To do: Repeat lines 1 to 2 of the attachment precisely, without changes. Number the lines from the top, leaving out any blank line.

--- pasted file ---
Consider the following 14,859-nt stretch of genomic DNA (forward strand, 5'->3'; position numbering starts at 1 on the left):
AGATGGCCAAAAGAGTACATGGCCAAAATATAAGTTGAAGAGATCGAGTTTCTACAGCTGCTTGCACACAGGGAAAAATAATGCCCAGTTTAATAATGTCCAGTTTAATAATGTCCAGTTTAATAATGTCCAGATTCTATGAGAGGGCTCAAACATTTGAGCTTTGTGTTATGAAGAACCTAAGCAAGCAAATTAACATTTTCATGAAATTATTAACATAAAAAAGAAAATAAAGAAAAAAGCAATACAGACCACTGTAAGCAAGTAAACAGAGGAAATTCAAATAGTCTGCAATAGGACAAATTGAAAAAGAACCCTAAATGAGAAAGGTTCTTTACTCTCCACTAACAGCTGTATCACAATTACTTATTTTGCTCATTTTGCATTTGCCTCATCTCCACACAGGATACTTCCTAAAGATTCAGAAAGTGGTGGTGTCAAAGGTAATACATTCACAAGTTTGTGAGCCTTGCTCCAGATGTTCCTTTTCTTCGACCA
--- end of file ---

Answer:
Consider the following 14,859-nt stretch of genomic DNA (forward strand, 5'->3'; position numbering starts at 1 on the left):
AGATGGCCAAAAGAGTACATGGCCAAAATATAAGTTGAAGAGATCGAGTTTCTACAGCTGCTTGCACACAGGGAAAAATAATGCCCAGTTTAATAATGTCCAGTTTAATAATGTCCAGTTTAATAATGTCCAGATTCTATGAGAGGGCTCAAACATTTGAGCTTTGTGTTATGAAGAACCTAAGCAAGCAAATTAACATTTTCATGAAATTATTAACATAAAAAAGAAAATAAAGAAAAAAGCAATACAGACCACTGTAAGCAAGTAAACAGAGGAAATTCAAATAGTCTGCAATAGGACAAATTGAAAAAGAACCCTAAATGAGAAAGGTTCTTTACTCTCCACTAACAGCTGTATCACAATTACTTATTTTGCTCATTTTGCATTTGCCTCATCTCCACACAGGATACTTCCTAAAGATTCAGAAAGTGGTGGTGTCAAAGGTAATACATTCACAAGTTTGTGAGCCTTGCTCCAGATGTTCCTTTTCTTCGACCA